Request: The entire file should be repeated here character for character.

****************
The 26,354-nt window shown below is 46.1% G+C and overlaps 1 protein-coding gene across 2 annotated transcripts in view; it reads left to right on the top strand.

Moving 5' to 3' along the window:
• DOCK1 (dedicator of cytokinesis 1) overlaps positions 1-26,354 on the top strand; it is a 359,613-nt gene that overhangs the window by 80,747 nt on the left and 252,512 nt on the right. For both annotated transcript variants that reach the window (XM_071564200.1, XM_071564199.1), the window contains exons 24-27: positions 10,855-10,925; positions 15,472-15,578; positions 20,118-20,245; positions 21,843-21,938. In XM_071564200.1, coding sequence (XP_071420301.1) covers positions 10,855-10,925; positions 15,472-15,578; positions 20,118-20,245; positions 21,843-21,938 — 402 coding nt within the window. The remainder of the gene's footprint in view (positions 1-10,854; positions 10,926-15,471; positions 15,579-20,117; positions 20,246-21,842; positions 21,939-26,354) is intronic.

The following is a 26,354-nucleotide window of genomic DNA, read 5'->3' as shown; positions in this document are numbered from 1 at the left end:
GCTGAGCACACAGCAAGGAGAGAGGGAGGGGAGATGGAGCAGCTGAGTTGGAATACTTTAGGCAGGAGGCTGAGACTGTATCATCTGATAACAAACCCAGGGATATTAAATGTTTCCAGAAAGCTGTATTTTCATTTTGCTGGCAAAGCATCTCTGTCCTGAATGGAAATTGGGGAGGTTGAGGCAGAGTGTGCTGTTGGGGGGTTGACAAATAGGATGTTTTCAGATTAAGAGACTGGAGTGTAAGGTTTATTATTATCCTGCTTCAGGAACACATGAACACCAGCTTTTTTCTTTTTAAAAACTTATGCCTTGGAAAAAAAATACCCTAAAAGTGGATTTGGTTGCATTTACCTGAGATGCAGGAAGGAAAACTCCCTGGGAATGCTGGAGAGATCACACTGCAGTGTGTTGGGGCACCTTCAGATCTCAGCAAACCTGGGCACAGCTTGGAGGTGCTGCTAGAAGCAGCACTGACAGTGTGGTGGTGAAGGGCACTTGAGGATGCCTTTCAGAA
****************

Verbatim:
The 26,354-nt window shown below is 46.1% G+C and overlaps 1 protein-coding gene across 2 annotated transcripts in view; it reads left to right on the top strand.

Moving 5' to 3' along the window:
• DOCK1 (dedicator of cytokinesis 1) overlaps positions 1-26,354 on the top strand; it is a 359,613-nt gene that overhangs the window by 80,747 nt on the left and 252,512 nt on the right. For both annotated transcript variants that reach the window (XM_071564200.1, XM_071564199.1), the window contains exons 24-27: positions 10,855-10,925; positions 15,472-15,578; positions 20,118-20,245; positions 21,843-21,938. In XM_071564200.1, coding sequence (XP_071420301.1) covers positions 10,855-10,925; positions 15,472-15,578; positions 20,118-20,245; positions 21,843-21,938 — 402 coding nt within the window. The remainder of the gene's footprint in view (positions 1-10,854; positions 10,926-15,471; positions 15,579-20,117; positions 20,246-21,842; positions 21,939-26,354) is intronic.

The following is a 26,354-nucleotide window of genomic DNA, read 5'->3' as shown; positions in this document are numbered from 1 at the left end:
GCTGAGCACACAGCAAGGAGAGAGGGAGGGGAGATGGAGCAGCTGAGTTGGAATACTTTAGGCAGGAGGCTGAGACTGTATCATCTGATAACAAACCCAGGGATATTAAATGTTTCCAGAAAGCTGTATTTTCATTTTGCTGGCAAAGCATCTCTGTCCTGAATGGAAATTGGGGAGGTTGAGGCAGAGTGTGCTGTTGGGGGGTTGACAAATAGGATGTTTTCAGATTAAGAGACTGGAGTGTAAGGTTTATTATTATCCTGCTTCAGGAACACATGAACACCAGCTTTTTTCTTTTTAAAAACTTATGCCTTGGAAAAAAAATACCCTAAAAGTGGATTTGGTTGCATTTACCTGAGATGCAGGAAGGAAAACTCCCTGGGAATGCTGGAGAGATCACACTGCAGTGTGTTGGGGCACCTTCAGATCTCAGCAAACCTGGGCACAGCTTGGAGGTGCTGCTAGAAGCAGCACTGACAGTGTGGTGGTGAAGGGCACTTGAGGATGCCTTTCAGAA